The “git info” command is part of the “git-extras” package and is used to display information about a Git repository. It provides a concise summary of various details related to the repository, giving you quick insights into its current state.
Here’s an overview of what “git info” can provide:
- Repository Information: “git info” displays the name and path of the current repository. It helps you identify the repository you are working with.
- Branch Information: It shows the currently checked out branch, along with the number of commits ahead or behind the remote branch. This information helps you understand the status of your local branch relative to the remote repository.
- Commit Information: “git info” provides details about the most recent commit, such as the commit hash, author name, email, and date. This allows you to quickly identify the latest changes made to the repository.
- Remote Information: It displays the name and URL of the remote repository associated with the current branch. This information is helpful when collaborating with others and fetching/pushing changes.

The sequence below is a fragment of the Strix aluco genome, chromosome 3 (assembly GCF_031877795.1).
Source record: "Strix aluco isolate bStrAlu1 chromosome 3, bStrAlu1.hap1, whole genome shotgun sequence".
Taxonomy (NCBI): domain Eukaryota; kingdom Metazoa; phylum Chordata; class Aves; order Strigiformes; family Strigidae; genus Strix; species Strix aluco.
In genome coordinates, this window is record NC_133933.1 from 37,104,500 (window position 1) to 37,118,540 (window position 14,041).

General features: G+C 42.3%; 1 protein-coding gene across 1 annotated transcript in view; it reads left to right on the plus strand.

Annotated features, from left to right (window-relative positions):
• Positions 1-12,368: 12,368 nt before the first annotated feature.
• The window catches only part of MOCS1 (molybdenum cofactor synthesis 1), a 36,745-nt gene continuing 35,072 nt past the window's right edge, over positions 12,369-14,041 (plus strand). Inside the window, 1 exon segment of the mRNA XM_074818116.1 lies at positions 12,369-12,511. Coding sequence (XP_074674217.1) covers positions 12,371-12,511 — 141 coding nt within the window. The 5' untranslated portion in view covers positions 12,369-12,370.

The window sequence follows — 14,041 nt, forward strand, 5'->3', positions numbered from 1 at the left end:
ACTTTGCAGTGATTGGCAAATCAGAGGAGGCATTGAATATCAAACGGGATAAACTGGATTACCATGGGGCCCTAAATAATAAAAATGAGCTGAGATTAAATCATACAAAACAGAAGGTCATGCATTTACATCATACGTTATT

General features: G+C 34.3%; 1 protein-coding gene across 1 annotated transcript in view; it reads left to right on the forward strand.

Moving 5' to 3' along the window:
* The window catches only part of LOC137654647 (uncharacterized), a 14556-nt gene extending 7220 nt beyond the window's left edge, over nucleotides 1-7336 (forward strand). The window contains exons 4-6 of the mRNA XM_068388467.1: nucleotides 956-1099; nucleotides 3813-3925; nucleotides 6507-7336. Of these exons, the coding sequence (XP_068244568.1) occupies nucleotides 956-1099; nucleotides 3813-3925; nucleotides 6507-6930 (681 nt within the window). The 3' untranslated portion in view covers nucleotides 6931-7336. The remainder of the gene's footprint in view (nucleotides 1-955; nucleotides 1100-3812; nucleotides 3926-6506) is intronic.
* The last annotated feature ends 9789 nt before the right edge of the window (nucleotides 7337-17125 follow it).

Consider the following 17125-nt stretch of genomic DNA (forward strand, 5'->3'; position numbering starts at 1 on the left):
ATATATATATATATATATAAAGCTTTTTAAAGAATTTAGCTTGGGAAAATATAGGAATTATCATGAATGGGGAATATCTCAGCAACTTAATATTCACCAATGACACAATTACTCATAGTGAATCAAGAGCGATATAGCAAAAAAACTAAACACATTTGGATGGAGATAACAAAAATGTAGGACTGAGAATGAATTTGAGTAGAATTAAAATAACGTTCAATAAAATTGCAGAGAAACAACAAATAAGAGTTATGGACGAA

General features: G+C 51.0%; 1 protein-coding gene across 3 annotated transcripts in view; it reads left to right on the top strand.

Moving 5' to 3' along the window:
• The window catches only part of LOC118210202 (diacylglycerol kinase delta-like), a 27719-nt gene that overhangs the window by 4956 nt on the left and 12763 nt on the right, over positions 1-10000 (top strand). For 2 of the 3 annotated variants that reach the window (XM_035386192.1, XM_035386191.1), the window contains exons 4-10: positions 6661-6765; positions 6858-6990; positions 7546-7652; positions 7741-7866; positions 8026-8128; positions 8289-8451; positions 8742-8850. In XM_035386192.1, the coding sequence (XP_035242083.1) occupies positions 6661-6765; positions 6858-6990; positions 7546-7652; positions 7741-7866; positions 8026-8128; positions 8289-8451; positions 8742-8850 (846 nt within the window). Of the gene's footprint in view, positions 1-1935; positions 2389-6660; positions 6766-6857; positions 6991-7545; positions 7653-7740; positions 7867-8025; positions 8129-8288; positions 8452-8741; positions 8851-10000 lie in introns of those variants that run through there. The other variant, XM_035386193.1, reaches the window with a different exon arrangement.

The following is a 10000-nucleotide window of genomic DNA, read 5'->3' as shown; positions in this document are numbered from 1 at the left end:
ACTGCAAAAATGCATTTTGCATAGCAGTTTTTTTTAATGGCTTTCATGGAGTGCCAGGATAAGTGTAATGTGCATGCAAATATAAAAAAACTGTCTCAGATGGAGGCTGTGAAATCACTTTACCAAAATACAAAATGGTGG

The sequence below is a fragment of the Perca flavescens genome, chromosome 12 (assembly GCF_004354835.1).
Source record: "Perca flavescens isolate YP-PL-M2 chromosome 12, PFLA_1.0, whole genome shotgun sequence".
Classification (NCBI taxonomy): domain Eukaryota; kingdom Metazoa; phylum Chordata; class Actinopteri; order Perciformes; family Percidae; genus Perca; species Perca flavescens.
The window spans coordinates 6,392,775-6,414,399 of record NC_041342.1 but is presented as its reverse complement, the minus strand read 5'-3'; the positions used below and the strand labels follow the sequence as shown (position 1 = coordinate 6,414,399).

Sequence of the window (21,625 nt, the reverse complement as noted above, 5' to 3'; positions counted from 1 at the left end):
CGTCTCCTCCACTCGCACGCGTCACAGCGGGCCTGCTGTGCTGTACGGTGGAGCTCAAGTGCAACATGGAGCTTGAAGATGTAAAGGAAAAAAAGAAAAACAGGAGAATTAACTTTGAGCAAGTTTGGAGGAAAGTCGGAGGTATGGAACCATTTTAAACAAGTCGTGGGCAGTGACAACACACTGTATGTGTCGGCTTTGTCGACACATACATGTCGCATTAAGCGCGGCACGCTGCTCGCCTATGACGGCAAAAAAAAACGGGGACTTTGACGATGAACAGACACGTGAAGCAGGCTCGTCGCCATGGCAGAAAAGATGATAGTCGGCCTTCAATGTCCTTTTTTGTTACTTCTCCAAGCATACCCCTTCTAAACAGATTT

- Stash Information: If there are any stashed changes in the repository, “git info” shows the number of stashed entries. Stashing allows you to temporarily save changes that are not ready to be committed.
- Untracked Files: It provides the count of untracked files in the repository. Untracked files are those that exist in your working directory but have not been added to the Git index.
- Status Summary: “git info” gives a summary of the overall status of the repository. It shows the number of modified, added, deleted, and renamed files, making it easy to get an overview of the changes in progress.
The “git info” command is a convenient tool for quickly accessing relevant information about a Git repository. It provides a snapshot of key details that can assist in understanding the repository’s state and the changes that have been made. By using “git info,” you can gain insights into the current branch, commit history, remote configuration, and other essential aspects of your Git repository.
git info Command Examples
1. Display remote locations, remote and local branches, most recent commit data and .git/config settings:
# git info
2. Display remote locations, remote and local branches and most recent commit data:
# git info --no-config